The fact that virtually every regime in the Muslim world, except the Islamic state of Iran, is a dictatorship of some kind or other is widely recognized. In the last month, we have seen high-profile protests against the authoritarian rulers in Egypt and Pakistan. Similar protests, usually on a smaller scale, are commonplace in both countries and in many other Muslim countries. Other countries are even more repressive, so that even such ineffective protests are impossible. Confronting this authoritarianism is inevitably the starting point for virtually all political activism in such countries. Unfortunately, experience suggests that such activism is currently largely ineffective; Mubarak, for example, has been in power since 1981, when he succeeded Anwar Sadat after the latter’s execution, and no-one expects him to surrender power any time soon. If this activism is to be more effective, therefore, some key points need to be understood.
The first is the main reason for the prevalence of authoritarian rule in our countries. There are several explanations for this phenomenon. One, which underpins much Western discussion on the topic, is that there is something in Islamic values and political culture that makes Muslim societies more prone to authoritarianism. This, however, is no more than blaming the victims of dictatorship for their own repression, especially as Islamic movements are both the main political opposition movements in most Muslim countries, and the greatest victims of state repression. This paradox is ignored by Western intellectuals and politicians, who routinely turn the argument around to suggest that the defeat of “political Islam” is an essential prerequisite for the democratisation of Muslim countries.
This formulation takes us closer to the reality of the situation: that the prevalence and popularity of Islamic movements is the main obstacle to democratisation and the main reason for the survival of the dictators. Why? Because virtually every dictator in the Muslim world is an ally of the West, and depends on the West for survival. (This includes even Syrian ruler Bashar al-Asad, who is publicly vilified by the West for their opposition to Israel and relationship with Iran and Hizbullah; remember, for example, where the US sent Mahar Arar for torture after his arrest in New York in 2002.) The real reason for the prevalence of authoritarian rule in Muslim countries is that the West fears any real political liberalisation because it would inevitably mean the rise of Islamic movements and the establishment of governments that represent their own peoples’ values and interests rather than those of the West.
The West claims, of course, to champion democratisation and political reform in Muslim countries. But these claims need to be examined critically. Those of Western politicians like USsecretary of state Condoleezza Rice, who last month lectured Egypt on the need for political reform, can be dismissed as hypocritical, self-serving double-talk that fools no-one. Then there are the claims of many Western non-governmental institutions, which claim to be promoting civil society, political reform, human rights and democratisation, and often offer help and support to opposition movements in Muslim countries. Often they lobby for political prisoners and offer support networks for opposition groups. But this support is seldom without strings: it is offered to those who are willing to set aside any Islamic commitment and accept broadly secular, pro-Western notions of democratic government. Thus marginal figures with little popular credibility are supported and promoted, such as Saad Eddin Ibrahim in Egypt, while far more popular Islamic movements, even those that work within existing systems, such as the Ikhwan al-Muslimeen, are seen as part of the problem.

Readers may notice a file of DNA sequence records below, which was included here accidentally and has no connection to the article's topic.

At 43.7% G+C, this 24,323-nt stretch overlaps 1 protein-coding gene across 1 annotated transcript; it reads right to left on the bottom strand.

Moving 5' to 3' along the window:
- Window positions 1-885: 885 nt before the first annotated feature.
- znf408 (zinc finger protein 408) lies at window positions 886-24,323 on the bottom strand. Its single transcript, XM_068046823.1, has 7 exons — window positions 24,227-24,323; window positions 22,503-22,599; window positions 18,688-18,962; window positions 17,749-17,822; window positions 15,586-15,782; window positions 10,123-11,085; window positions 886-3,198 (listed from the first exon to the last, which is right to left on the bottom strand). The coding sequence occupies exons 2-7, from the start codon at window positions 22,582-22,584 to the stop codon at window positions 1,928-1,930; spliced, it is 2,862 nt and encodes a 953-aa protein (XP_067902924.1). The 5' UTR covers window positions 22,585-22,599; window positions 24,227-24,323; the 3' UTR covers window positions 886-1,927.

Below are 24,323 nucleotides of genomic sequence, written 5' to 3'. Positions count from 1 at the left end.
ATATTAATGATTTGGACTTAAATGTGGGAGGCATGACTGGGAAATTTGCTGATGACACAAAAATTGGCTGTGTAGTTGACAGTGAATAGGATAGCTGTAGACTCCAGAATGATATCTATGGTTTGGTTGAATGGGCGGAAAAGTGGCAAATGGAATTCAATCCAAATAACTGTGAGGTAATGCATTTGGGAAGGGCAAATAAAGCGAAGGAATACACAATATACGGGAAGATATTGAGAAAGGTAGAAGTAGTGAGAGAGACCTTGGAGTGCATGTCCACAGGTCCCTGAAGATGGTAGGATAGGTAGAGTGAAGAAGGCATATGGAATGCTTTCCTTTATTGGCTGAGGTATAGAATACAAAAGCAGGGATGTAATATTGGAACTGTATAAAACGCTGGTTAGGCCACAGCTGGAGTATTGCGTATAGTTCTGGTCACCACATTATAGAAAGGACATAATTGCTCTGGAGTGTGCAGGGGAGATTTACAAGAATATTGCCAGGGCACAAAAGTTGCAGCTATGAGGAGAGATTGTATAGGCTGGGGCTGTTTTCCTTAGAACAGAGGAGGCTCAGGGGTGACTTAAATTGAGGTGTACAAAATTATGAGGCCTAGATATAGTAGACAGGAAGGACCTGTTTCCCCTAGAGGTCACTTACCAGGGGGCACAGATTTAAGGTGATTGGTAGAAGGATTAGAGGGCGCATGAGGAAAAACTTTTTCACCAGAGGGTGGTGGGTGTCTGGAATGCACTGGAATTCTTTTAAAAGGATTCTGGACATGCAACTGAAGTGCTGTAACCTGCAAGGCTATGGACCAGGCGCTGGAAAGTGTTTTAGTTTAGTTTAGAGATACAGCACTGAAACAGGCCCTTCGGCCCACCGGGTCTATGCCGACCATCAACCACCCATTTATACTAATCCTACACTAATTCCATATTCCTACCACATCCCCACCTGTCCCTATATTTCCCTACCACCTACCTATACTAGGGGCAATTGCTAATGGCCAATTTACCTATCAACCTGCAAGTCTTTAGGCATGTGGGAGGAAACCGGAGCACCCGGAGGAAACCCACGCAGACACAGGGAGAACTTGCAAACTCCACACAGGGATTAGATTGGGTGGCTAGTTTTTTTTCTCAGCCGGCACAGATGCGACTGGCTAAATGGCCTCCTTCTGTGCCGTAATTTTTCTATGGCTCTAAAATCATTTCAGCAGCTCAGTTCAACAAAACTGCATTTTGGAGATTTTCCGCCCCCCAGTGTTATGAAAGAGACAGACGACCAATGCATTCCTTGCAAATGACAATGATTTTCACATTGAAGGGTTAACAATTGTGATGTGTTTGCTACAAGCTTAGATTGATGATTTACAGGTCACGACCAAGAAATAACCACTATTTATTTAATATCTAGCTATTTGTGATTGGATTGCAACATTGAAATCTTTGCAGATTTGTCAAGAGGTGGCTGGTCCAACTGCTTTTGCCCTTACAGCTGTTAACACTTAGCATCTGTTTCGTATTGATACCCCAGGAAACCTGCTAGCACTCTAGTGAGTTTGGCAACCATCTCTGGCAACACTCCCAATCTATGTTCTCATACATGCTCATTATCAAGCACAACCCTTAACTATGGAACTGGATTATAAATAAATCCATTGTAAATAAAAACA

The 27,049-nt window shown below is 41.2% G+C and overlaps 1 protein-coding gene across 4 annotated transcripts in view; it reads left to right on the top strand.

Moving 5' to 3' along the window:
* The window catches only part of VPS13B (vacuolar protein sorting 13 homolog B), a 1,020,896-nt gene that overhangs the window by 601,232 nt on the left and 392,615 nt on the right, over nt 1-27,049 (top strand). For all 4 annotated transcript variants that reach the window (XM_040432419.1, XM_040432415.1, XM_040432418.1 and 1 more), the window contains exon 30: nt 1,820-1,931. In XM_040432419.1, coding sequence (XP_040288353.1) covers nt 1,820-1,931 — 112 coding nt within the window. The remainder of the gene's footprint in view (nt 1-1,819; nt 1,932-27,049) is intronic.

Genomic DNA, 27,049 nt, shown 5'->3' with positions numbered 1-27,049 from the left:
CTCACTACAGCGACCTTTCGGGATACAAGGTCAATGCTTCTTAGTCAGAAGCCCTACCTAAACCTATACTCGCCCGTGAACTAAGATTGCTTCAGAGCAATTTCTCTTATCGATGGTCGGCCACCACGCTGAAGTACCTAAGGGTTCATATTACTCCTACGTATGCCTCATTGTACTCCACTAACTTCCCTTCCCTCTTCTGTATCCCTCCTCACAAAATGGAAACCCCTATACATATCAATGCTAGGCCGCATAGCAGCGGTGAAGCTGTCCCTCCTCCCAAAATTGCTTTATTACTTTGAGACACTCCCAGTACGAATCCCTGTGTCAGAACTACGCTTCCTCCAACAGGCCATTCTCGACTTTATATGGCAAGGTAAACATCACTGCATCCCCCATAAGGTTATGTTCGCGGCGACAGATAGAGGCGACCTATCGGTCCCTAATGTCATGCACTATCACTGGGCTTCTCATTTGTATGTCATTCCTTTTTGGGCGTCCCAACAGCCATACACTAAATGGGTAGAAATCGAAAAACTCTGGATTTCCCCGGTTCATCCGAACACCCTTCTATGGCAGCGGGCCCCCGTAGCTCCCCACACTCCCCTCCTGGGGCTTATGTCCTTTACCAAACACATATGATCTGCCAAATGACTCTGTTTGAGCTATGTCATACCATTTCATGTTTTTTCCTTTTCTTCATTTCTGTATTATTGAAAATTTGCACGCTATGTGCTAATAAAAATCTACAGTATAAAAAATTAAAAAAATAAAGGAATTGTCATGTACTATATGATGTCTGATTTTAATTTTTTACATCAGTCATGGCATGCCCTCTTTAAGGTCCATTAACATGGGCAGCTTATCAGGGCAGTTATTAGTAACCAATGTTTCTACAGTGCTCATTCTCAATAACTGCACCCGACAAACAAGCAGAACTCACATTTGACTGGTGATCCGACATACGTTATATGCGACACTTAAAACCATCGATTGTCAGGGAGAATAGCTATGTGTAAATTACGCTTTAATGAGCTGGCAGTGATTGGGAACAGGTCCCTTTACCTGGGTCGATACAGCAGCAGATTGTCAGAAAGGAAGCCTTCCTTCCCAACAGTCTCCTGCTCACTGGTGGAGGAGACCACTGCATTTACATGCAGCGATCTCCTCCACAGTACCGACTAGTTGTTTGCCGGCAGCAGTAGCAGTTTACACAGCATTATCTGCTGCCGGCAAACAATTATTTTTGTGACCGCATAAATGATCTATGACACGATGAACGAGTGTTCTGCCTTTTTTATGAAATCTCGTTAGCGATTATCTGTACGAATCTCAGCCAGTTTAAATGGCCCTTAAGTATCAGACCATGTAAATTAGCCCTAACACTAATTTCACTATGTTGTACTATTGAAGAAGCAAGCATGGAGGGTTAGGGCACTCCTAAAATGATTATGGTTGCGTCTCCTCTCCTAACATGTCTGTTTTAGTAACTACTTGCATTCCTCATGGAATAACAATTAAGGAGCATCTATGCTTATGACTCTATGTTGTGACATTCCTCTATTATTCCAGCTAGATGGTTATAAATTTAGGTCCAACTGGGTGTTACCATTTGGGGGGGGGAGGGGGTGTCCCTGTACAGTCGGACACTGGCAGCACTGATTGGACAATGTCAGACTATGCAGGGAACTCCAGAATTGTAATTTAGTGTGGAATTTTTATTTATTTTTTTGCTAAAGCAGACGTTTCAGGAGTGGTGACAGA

Islamic movements seeking to oppose authoritarian regimes commonly make two errors. The first is to soften or moderate their Islamic approach in order to find common ground with others who also oppose the government but are less Islamically oriented. These often include secular groups with Western connections. The second is to try to oppose the dictators from within the political systems that they establish. But these systems, even where they have apparently ‘democratic’ elements, such as parliaments and elections, are designed to secure the regime in power, and have rarely been used successfully against their creators; and never when the dictators have had outside support to crush opposition groups if and when they threaten to become too independent.
All dictators recognise that they must allow a degree of political activism and opposition to absorb popular political passions; and so they do, to the greatest extent possible before their essential interests are threatened or they fear losing control of the situation, at which stage the restrictions kick in, usually with tacit Western support in the name of maintaining stability. The opposition demonstrations and activism that we are seeing in Egypt and Pakistan must be understood in this framework. In both countries, the dictators are secure in the knowledge that their own positions are reasonably strong; and the powers behind them are secure that even if the dictators fall there is no risk of genuinely popular, Islamic and anti-Western alternatives emerging.
While Islamic movements must continue to maintain political pressure on the dictators of our countries, therefore, they must also look beyond this immediate imperative. If such opposition is to be meaningful, Islamic movements must offer strategies for the total transformation of Islamic societies, rather than working within existing systems, and build popular bases for more effective political opposition in the future. Such movements are, of course, the ones that are most heavily repressed. But nothing less will achieve the ultimate object of the liberation of our societies from both the West and the dictators.